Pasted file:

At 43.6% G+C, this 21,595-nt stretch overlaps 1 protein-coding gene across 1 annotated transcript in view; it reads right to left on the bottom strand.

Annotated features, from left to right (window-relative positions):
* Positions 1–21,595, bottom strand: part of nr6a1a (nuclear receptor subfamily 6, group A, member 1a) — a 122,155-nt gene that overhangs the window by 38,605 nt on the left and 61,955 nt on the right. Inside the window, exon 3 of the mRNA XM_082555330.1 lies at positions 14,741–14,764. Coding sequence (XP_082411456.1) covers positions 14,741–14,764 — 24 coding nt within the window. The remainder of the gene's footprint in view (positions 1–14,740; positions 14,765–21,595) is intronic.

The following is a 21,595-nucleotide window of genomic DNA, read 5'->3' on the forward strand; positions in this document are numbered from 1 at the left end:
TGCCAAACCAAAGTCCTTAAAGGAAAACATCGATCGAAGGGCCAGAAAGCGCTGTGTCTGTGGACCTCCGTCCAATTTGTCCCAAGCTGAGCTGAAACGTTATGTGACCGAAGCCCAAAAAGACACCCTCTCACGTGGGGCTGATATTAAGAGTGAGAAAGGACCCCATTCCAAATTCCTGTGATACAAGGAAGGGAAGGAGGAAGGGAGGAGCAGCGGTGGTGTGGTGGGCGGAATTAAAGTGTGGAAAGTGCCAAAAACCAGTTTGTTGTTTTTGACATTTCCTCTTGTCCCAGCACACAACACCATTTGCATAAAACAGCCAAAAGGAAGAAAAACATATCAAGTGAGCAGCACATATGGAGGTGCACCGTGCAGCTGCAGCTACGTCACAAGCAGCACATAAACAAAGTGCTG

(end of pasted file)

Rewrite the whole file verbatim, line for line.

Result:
At 43.6% G+C, this 21,595-nt stretch overlaps 1 protein-coding gene across 1 annotated transcript in view; it reads right to left on the bottom strand.

Annotated features, from left to right (window-relative positions):
* Positions 1–21,595, bottom strand: part of nr6a1a (nuclear receptor subfamily 6, group A, member 1a) — a 122,155-nt gene that overhangs the window by 38,605 nt on the left and 61,955 nt on the right. Inside the window, exon 3 of the mRNA XM_082555330.1 lies at positions 14,741–14,764. Coding sequence (XP_082411456.1) covers positions 14,741–14,764 — 24 coding nt within the window. The remainder of the gene's footprint in view (positions 1–14,740; positions 14,765–21,595) is intronic.

The following is a 21,595-nucleotide window of genomic DNA, read 5'->3' on the forward strand; positions in this document are numbered from 1 at the left end:
TGCCAAACCAAAGTCCTTAAAGGAAAACATCGATCGAAGGGCCAGAAAGCGCTGTGTCTGTGGACCTCCGTCCAATTTGTCCCAAGCTGAGCTGAAACGTTATGTGACCGAAGCCCAAAAAGACACCCTCTCACGTGGGGCTGATATTAAGAGTGAGAAAGGACCCCATTCCAAATTCCTGTGATACAAGGAAGGGAAGGAGGAAGGGAGGAGCAGCGGTGGTGTGGTGGGCGGAATTAAAGTGTGGAAAGTGCCAAAAACCAGTTTGTTGTTTTTGACATTTCCTCTTGTCCCAGCACACAACACCATTTGCATAAAACAGCCAAAAGGAAGAAAAACATATCAAGTGAGCAGCACATATGGAGGTGCACCGTGCAGCTGCAGCTACGTCACAAGCAGCACATAAACAAAGTGCTG